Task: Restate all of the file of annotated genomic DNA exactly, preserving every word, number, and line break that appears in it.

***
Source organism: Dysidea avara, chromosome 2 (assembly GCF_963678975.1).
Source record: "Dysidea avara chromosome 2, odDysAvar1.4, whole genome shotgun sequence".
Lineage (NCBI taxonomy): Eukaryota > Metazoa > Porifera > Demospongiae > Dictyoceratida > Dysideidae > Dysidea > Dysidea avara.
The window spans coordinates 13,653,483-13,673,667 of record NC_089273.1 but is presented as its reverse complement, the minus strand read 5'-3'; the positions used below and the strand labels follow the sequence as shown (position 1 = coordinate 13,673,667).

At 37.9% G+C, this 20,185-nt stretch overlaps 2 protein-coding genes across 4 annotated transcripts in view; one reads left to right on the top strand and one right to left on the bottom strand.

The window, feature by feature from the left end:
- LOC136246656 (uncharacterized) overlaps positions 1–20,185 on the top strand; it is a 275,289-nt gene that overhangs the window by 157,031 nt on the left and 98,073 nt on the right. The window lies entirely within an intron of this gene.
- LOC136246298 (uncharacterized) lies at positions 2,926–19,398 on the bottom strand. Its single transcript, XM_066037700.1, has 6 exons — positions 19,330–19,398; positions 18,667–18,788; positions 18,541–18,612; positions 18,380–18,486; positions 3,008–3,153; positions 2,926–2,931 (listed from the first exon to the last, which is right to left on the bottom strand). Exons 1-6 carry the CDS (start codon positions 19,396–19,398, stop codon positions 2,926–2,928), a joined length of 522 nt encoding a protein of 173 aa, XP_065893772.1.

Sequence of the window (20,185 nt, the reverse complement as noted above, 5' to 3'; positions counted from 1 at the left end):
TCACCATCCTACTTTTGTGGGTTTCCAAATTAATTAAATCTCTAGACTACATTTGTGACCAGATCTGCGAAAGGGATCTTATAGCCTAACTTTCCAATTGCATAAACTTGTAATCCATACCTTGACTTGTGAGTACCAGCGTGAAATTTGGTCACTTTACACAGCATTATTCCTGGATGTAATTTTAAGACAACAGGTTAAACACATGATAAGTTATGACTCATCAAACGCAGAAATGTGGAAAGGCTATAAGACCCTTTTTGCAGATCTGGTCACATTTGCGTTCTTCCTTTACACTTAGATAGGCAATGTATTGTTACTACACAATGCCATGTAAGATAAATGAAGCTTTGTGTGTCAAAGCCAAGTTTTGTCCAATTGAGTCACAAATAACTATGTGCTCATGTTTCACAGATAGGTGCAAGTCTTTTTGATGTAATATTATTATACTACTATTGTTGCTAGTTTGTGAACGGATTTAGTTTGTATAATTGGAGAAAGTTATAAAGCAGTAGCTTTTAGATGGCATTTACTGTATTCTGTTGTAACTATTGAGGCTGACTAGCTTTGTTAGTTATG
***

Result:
Source organism: Dysidea avara, chromosome 2 (assembly GCF_963678975.1).
Source record: "Dysidea avara chromosome 2, odDysAvar1.4, whole genome shotgun sequence".
Lineage (NCBI taxonomy): Eukaryota > Metazoa > Porifera > Demospongiae > Dictyoceratida > Dysideidae > Dysidea > Dysidea avara.
The window spans coordinates 13,653,483-13,673,667 of record NC_089273.1 but is presented as its reverse complement, the minus strand read 5'-3'; the positions used below and the strand labels follow the sequence as shown (position 1 = coordinate 13,673,667).

At 37.9% G+C, this 20,185-nt stretch overlaps 2 protein-coding genes across 4 annotated transcripts in view; one reads left to right on the top strand and one right to left on the bottom strand.

The window, feature by feature from the left end:
- LOC136246656 (uncharacterized) overlaps positions 1–20,185 on the top strand; it is a 275,289-nt gene that overhangs the window by 157,031 nt on the left and 98,073 nt on the right. The window lies entirely within an intron of this gene.
- LOC136246298 (uncharacterized) lies at positions 2,926–19,398 on the bottom strand. Its single transcript, XM_066037700.1, has 6 exons — positions 19,330–19,398; positions 18,667–18,788; positions 18,541–18,612; positions 18,380–18,486; positions 3,008–3,153; positions 2,926–2,931 (listed from the first exon to the last, which is right to left on the bottom strand). Exons 1-6 carry the CDS (start codon positions 19,396–19,398, stop codon positions 2,926–2,928), a joined length of 522 nt encoding a protein of 173 aa, XP_065893772.1.

Sequence of the window (20,185 nt, the reverse complement as noted above, 5' to 3'; positions counted from 1 at the left end):
TCACCATCCTACTTTTGTGGGTTTCCAAATTAATTAAATCTCTAGACTACATTTGTGACCAGATCTGCGAAAGGGATCTTATAGCCTAACTTTCCAATTGCATAAACTTGTAATCCATACCTTGACTTGTGAGTACCAGCGTGAAATTTGGTCACTTTACACAGCATTATTCCTGGATGTAATTTTAAGACAACAGGTTAAACACATGATAAGTTATGACTCATCAAACGCAGAAATGTGGAAAGGCTATAAGACCCTTTTTGCAGATCTGGTCACATTTGCGTTCTTCCTTTACACTTAGATAGGCAATGTATTGTTACTACACAATGCCATGTAAGATAAATGAAGCTTTGTGTGTCAAAGCCAAGTTTTGTCCAATTGAGTCACAAATAACTATGTGCTCATGTTTCACAGATAGGTGCAAGTCTTTTTGATGTAATATTATTATACTACTATTGTTGCTAGTTTGTGAACGGATTTAGTTTGTATAATTGGAGAAAGTTATAAAGCAGTAGCTTTTAGATGGCATTTACTGTATTCTGTTGTAACTATTGAGGCTGACTAGCTTTGTTAGTTATG